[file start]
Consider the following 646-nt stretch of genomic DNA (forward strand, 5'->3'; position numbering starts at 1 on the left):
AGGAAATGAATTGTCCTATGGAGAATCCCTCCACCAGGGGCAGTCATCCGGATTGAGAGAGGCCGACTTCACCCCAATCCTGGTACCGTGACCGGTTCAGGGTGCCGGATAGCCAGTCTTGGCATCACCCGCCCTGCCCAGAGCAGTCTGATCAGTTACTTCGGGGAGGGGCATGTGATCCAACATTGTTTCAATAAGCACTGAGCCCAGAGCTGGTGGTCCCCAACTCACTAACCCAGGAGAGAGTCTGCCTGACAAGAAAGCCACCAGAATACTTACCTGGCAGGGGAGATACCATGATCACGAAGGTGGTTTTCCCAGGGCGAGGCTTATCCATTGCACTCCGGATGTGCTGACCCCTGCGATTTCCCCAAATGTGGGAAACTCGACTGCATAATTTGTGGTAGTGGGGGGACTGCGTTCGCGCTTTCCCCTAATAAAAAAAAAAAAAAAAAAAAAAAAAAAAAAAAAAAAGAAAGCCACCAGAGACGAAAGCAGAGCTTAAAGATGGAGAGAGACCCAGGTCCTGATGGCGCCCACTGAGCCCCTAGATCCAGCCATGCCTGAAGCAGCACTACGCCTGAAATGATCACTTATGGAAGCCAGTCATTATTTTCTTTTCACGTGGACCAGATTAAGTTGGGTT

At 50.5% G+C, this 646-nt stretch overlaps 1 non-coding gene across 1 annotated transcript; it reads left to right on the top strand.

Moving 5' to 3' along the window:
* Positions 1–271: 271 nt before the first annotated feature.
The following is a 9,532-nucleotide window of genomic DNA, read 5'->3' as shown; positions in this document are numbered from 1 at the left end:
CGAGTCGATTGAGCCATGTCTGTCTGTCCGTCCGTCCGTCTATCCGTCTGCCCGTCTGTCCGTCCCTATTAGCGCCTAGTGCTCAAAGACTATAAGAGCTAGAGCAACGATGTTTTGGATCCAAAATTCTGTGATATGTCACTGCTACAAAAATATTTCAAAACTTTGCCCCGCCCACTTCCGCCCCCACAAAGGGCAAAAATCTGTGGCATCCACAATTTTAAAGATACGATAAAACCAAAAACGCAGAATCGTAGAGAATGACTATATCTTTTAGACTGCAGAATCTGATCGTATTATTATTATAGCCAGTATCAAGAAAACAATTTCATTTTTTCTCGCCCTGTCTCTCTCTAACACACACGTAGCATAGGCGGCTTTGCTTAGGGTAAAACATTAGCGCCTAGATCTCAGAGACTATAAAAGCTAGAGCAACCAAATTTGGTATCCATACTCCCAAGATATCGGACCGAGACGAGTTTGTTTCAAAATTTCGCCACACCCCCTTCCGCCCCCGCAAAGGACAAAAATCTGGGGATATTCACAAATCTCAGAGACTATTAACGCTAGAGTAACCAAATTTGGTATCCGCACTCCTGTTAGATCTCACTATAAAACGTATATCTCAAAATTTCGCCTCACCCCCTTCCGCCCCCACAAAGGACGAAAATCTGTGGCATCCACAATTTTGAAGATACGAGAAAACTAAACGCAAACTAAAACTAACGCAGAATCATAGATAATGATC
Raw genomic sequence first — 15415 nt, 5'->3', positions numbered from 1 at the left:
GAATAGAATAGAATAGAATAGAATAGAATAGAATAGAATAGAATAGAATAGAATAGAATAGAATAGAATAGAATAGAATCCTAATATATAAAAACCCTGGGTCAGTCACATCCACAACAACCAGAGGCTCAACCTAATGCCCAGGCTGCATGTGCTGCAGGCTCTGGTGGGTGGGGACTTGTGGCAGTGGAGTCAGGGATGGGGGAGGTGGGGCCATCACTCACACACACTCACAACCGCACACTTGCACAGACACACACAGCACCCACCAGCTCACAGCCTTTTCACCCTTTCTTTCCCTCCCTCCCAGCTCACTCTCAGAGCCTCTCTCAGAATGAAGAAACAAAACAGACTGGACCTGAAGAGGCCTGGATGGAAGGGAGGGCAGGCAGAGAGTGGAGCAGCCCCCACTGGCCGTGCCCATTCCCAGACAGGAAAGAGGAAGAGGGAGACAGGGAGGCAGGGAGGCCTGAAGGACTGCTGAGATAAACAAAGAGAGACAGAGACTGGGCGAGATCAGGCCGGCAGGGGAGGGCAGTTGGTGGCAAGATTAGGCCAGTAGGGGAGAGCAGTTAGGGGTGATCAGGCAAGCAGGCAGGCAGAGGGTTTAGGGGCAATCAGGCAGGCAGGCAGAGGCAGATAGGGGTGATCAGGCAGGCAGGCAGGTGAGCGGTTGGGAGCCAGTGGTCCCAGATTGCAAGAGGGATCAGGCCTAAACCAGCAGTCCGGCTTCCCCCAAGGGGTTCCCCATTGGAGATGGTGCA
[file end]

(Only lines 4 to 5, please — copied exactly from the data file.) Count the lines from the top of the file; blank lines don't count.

Moving 5' to 3' along the window:
* Positions 1–271: 271 nt before the first annotated feature.